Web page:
Industry targeted by EPA “Chemicals of Concern” list
The U.S. Environmental Protection Agency (EPA) is establishing a “Chemicals of Concern” list,...
The U.S. Environmental Protection Agency (EPA) is establishing a “Chemicals of Concern” list, a process that may lead to new regulations regarding chemicals used in plastics.
According to EPA Administrator Lisa P. Jackson, the agency will undertake series of actions on four chemicals that are said to raise serious health or environmental concerns, including phthalates. The EPA’s authority to take these actions, Jackson continued, comes from the existing Toxic Substances Control Act (TSCA).
In addition to phthalates, the chemicals EPA is addressing are short-chain chlorinated paraffins, polybrominated diphenyl ethers (PBDEs) and perfluorinated chemicals, including PFOA.
The actions to be taken include adding phthalates and PBDE chemicals to the concern list and beginning a process that could lead to risk reductions actions under section 6 of TSCA for several phthalates, short-chain chlorinated paraffins, and perfluorinated chemicals.
This latest action comes on the heels of EPA’s recent announcement that three U.S. companies agreed to phase out DecaBDE, a widely used fire retardant chemical that may potentially cause cancer and may impact brain function.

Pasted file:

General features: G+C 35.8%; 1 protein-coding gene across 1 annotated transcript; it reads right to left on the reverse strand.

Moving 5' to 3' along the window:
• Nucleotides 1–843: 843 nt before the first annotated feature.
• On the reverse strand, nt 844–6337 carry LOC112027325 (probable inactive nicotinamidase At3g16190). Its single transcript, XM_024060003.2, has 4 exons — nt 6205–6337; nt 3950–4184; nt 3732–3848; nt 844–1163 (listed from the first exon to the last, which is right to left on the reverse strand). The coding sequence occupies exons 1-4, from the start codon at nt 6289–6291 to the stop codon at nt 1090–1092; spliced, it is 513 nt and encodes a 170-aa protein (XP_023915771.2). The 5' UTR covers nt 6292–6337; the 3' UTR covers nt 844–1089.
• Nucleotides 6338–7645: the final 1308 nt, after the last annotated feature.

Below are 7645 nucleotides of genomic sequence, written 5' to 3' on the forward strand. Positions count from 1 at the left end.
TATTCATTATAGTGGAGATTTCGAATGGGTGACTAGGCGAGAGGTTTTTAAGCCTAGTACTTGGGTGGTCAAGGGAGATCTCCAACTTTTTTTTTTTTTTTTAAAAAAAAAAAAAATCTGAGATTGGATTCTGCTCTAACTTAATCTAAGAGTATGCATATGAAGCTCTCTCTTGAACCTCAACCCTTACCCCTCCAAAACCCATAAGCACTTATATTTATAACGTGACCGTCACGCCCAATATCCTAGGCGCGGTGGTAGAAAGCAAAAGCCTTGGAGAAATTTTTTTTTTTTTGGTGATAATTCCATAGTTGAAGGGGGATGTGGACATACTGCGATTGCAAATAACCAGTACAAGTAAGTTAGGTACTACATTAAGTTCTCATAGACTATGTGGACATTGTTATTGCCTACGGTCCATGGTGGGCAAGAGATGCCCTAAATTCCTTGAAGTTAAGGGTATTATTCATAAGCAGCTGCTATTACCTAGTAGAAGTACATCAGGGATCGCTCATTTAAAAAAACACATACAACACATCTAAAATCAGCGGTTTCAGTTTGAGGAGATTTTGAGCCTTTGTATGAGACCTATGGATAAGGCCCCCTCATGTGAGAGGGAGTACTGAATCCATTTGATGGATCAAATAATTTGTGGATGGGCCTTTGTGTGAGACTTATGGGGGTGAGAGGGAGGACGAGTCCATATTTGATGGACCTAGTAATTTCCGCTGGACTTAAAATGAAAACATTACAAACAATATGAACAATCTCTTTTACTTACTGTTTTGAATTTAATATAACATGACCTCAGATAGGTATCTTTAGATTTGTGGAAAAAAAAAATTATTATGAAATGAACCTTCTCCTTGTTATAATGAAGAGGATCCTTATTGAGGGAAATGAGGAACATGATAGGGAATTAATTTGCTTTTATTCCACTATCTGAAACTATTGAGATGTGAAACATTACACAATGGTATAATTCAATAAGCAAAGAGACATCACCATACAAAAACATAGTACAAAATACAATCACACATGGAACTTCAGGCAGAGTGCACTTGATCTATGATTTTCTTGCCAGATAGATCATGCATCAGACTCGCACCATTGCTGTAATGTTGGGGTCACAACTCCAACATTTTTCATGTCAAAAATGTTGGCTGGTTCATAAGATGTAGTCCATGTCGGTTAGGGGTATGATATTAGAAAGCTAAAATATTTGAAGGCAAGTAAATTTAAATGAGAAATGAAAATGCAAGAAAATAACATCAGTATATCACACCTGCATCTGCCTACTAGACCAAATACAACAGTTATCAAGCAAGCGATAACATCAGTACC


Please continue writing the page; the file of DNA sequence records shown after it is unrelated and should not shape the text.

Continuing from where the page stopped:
“Chemical safety is an issue of utmost importance, especially for children, and this will remain a top priority for me and our agency going forward,” Jackson said. “We will continue to use our authority under existing law to protect Americans from exposure to harmful chemicals and to highlight chemicals we believe warrant concern.”
The EPA announcement provoked a critical response from the American Chemistry Council (ACC), an Arlington, Va.-based industry organization.
“Although the ACC supports EPA’s effort to outline possible agency actions for prioritized chemicals under the existing TSCA, ACC and its member companies are disappointed that the initial set of chemicals seem to have been selected based on little more than their current ‘high-profile’ nature,” said the Council in a release.
“The action plans released today include references to scientific studies that the agency believes make the case for restrictive action, but the agency should maintain their responsibility to review the weight of evidence for all scientific studies, even those that lead to a different conclusion,” continued Cal Dooley, ACC president and CEO. “The chemical industry supports modernizing the way chemicals are managed in commerce, but the process to date provides no evidence of a systematic, science-based approach to chemicals management. It is vital that this be addressed.”
More information on EPA’s legislative reform principles and a fact sheet on the complete set of actions on the four chemicals is available at this link. The complete text of the ACC’s response is available here.